UPS unveils fuel-cell delivery vehicle
UPS, working with the U.S. Department of Energy (DOE) and other partners, will deploy a prototype extended-range fuel-cell electric vehicle (FCEV) in its “Rolling Laboratory” fleet of alternative fuel and advanced technology vehicles. The company claims that the design is a first-of-its-kind, zero tailpipe emissions, Class 6 medium-duty delivery truck that meets the same route and range requirements of UPS’s existing conventionally fueled vehicles. The vehicle will use an onboard fuel cell to generate electricity to propel the vehicle.
The project is said to be an important step toward demonstrating the commercial viability of zero tailpipe emissions trucks to fleet operators and the developing FCEV supply chain. The first FCEV prototype will be deployed in Sacramento, CA, where UPS will validate its design and core performance requirements by testing it on the street starting in the third quarter of 2017. Current project plans call for additional UPS trucks to be validated with at least 5000 h of in-service operational performance. All of the trucks will be deployed in California due to that state’s ongoing investment in zero tailpipe emissions transportation and hydrogen fueling stations.
“The challenge we face with fuel-cell technology is to ensure the design can meet the unique operational demands of our delivery vehicles on a commercial scale,” said Mark Wallace, UPS Senior Vice President, Global Engineering and Sustainability. “This project is an essential step to test the zero tailpipe emissions technology and vehicle on the road for UPS and the transportation industry.”
The project is part of a fuel-cell project grant awarded by the DOE in 2013 focused on verifying the proof of concept in commercial delivery vehicles with a goal to support the nation’s energy security, fuel diversity, and economic growth priorities. The project calls for retrofitting conventionally fueled trucks with fuel-cell electric systems designed specifically for use in a delivery-truck duty cycle. UPS is partnering with the Center for Transportation and the Environment (CTE), chassis-supplier Unique Electric Solutions LLC (USL), the University of Texas Center for Electromechanics (CEM), Hydrogenics USA, and Valence Technology.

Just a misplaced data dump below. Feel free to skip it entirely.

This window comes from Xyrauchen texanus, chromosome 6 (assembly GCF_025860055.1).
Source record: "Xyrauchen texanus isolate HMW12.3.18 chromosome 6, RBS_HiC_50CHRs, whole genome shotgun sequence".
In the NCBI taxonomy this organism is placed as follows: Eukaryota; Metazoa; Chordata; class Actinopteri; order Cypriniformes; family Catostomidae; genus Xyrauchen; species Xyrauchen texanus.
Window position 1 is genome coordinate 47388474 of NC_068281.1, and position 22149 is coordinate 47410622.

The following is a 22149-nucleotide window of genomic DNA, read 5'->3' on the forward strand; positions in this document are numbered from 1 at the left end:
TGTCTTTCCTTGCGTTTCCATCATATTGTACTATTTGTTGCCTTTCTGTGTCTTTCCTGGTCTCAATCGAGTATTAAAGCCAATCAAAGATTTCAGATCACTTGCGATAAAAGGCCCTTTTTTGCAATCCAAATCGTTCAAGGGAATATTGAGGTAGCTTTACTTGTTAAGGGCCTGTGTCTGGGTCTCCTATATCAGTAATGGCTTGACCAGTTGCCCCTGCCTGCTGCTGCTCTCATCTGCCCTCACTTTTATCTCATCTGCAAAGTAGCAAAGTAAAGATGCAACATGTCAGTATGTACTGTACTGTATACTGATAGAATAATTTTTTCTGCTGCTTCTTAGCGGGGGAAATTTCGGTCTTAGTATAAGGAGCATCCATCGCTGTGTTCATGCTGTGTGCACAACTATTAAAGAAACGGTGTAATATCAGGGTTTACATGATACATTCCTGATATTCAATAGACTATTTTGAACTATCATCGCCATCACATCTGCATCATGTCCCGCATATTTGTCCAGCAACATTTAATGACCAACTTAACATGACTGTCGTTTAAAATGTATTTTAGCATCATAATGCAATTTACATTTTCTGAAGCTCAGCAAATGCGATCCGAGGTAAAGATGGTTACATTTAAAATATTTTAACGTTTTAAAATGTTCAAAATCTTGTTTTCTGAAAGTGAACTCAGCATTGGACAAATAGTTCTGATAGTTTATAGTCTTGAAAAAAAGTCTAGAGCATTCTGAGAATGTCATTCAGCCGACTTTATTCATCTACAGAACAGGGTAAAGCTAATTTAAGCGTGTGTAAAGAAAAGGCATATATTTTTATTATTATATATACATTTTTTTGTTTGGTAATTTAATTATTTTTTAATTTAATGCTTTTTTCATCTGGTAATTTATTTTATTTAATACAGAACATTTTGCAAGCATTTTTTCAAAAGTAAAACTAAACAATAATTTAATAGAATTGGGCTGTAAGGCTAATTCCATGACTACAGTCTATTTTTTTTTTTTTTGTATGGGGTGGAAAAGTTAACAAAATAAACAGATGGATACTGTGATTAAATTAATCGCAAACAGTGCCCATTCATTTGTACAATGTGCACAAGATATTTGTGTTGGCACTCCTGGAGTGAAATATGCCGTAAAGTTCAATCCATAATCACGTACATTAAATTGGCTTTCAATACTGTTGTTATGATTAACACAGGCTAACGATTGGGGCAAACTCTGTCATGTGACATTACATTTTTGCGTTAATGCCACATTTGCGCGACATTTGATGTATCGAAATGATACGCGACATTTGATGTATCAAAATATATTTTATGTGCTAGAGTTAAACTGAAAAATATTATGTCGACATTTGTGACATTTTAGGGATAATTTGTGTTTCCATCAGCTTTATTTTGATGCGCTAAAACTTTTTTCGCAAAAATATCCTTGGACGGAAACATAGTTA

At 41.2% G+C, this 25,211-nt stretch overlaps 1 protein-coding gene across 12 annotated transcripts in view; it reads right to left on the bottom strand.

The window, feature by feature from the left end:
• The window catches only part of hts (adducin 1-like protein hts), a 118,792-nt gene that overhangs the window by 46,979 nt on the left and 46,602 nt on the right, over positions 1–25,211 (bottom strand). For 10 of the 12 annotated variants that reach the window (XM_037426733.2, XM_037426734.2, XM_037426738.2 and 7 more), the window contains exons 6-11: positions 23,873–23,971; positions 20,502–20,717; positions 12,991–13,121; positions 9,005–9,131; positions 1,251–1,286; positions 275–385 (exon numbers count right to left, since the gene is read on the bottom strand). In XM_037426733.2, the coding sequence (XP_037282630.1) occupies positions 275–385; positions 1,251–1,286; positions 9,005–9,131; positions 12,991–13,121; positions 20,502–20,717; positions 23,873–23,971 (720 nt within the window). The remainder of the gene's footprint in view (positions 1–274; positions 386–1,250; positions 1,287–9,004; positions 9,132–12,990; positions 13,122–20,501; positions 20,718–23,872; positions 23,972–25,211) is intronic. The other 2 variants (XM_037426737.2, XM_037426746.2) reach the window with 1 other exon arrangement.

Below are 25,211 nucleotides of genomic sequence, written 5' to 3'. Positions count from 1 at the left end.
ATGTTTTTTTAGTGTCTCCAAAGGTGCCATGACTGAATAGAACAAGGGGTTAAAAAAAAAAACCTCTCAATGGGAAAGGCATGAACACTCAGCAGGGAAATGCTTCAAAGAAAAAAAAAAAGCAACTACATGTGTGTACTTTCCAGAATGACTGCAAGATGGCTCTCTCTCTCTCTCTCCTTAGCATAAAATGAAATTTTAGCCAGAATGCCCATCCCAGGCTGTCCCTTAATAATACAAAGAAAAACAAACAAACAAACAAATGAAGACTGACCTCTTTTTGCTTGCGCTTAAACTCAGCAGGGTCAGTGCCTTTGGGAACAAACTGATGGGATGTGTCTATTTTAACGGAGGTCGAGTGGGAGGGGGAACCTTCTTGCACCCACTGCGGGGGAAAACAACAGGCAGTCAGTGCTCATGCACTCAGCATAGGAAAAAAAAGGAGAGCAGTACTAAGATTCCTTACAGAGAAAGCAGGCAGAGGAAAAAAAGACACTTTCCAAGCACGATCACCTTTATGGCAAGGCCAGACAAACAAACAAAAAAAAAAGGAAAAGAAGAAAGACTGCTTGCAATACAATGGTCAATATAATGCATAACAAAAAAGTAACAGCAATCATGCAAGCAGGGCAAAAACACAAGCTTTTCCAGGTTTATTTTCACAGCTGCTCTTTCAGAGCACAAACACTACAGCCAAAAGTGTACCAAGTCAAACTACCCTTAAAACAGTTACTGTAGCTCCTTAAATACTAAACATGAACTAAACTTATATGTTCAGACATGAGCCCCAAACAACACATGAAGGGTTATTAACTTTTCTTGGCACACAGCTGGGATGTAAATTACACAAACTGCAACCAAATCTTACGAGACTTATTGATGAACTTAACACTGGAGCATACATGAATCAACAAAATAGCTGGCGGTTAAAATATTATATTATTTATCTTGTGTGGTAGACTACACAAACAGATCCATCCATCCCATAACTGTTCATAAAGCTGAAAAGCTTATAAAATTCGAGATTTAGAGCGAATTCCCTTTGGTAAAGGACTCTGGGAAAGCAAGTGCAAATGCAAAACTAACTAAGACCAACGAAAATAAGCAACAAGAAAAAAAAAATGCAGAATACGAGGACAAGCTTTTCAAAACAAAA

Each FCEV produces electricity that continuously charges the batteries, providing additional power and an extended range of 125 mi (202 km). The drivetrain runs on electricity supplied by the batteries. Unlike other fuel-cell applications, this combination will support the full duty cycle of the truck, including highway driving.
The UPS truck, according to a CTE presentation, is based on a Navistar International 1652C 4x2 chassis with a maximum speed of 65 mph (105 km/h). It is fitted with a 32-kW fuel-cell power module coupled to a 45-kW·h battery pack and two 10-kg (22-lb) hydrogen fuel cylinders at 350 bar (5.1 ksi). The Hydrogenics HD30 fuel cell fits within the engine compartment along with the dc/dc converter and thermal management systems. The Valence Technology P40-24 battery power cell uses LiFeMgPO4 chemistry and is packaged within the frame rails. The Luxfer W205 HSS hydrogen storage cylinders are positioned outside of the frame rails.
The project team, which will retrofit 17 delivery vans with fuel-cell hybrid powertrains and test these vehicles at distribution facilities across California, is also supported through grants from California Energy Commission and South Coast Air Quality Management District.